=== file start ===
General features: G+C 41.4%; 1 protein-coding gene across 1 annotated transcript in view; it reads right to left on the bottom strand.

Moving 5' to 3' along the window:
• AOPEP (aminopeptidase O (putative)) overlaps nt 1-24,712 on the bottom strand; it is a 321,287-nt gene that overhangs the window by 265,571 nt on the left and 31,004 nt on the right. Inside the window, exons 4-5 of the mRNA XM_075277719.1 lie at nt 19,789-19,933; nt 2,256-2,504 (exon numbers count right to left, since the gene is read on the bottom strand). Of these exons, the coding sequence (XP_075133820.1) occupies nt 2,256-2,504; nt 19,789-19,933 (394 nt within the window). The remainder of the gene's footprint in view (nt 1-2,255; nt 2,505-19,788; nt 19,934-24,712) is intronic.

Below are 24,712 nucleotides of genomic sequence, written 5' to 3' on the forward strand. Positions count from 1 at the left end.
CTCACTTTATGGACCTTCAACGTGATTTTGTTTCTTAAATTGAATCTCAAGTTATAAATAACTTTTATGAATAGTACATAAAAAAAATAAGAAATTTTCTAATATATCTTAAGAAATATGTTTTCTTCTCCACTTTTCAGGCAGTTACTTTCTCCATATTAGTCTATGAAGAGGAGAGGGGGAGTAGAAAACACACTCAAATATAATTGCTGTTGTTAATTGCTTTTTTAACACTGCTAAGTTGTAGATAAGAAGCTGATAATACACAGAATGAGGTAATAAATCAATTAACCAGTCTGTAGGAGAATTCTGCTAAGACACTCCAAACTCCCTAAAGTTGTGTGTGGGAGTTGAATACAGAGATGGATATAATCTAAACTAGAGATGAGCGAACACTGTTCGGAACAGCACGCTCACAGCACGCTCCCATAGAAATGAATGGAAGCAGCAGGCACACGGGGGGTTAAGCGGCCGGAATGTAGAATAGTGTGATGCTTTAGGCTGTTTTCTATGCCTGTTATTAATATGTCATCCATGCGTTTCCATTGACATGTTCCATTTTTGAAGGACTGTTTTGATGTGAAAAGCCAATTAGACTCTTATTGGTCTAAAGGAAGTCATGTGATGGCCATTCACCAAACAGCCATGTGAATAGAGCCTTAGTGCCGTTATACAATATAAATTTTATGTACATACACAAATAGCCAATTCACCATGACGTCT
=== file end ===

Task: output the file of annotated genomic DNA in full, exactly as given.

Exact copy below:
General features: G+C 41.4%; 1 protein-coding gene across 1 annotated transcript in view; it reads right to left on the bottom strand.

Moving 5' to 3' along the window:
• AOPEP (aminopeptidase O (putative)) overlaps nt 1-24,712 on the bottom strand; it is a 321,287-nt gene that overhangs the window by 265,571 nt on the left and 31,004 nt on the right. Inside the window, exons 4-5 of the mRNA XM_075277719.1 lie at nt 19,789-19,933; nt 2,256-2,504 (exon numbers count right to left, since the gene is read on the bottom strand). Of these exons, the coding sequence (XP_075133820.1) occupies nt 2,256-2,504; nt 19,789-19,933 (394 nt within the window). The remainder of the gene's footprint in view (nt 1-2,255; nt 2,505-19,788; nt 19,934-24,712) is intronic.

Below are 24,712 nucleotides of genomic sequence, written 5' to 3' on the forward strand. Positions count from 1 at the left end.
CTCACTTTATGGACCTTCAACGTGATTTTGTTTCTTAAATTGAATCTCAAGTTATAAATAACTTTTATGAATAGTACATAAAAAAAATAAGAAATTTTCTAATATATCTTAAGAAATATGTTTTCTTCTCCACTTTTCAGGCAGTTACTTTCTCCATATTAGTCTATGAAGAGGAGAGGGGGAGTAGAAAACACACTCAAATATAATTGCTGTTGTTAATTGCTTTTTTAACACTGCTAAGTTGTAGATAAGAAGCTGATAATACACAGAATGAGGTAATAAATCAATTAACCAGTCTGTAGGAGAATTCTGCTAAGACACTCCAAACTCCCTAAAGTTGTGTGTGGGAGTTGAATACAGAGATGGATATAATCTAAACTAGAGATGAGCGAACACTGTTCGGAACAGCACGCTCACAGCACGCTCCCATAGAAATGAATGGAAGCAGCAGGCACACGGGGGGTTAAGCGGCCGGAATGTAGAATAGTGTGATGCTTTAGGCTGTTTTCTATGCCTGTTATTAATATGTCATCCATGCGTTTCCATTGACATGTTCCATTTTTGAAGGACTGTTTTGATGTGAAAAGCCAATTAGACTCTTATTGGTCTAAAGGAAGTCATGTGATGGCCATTCACCAAACAGCCATGTGAATAGAGCCTTAGTGCCGTTATACAATATAAATTTTATGTACATACACAAATAGCCAATTCACCATGACGTCT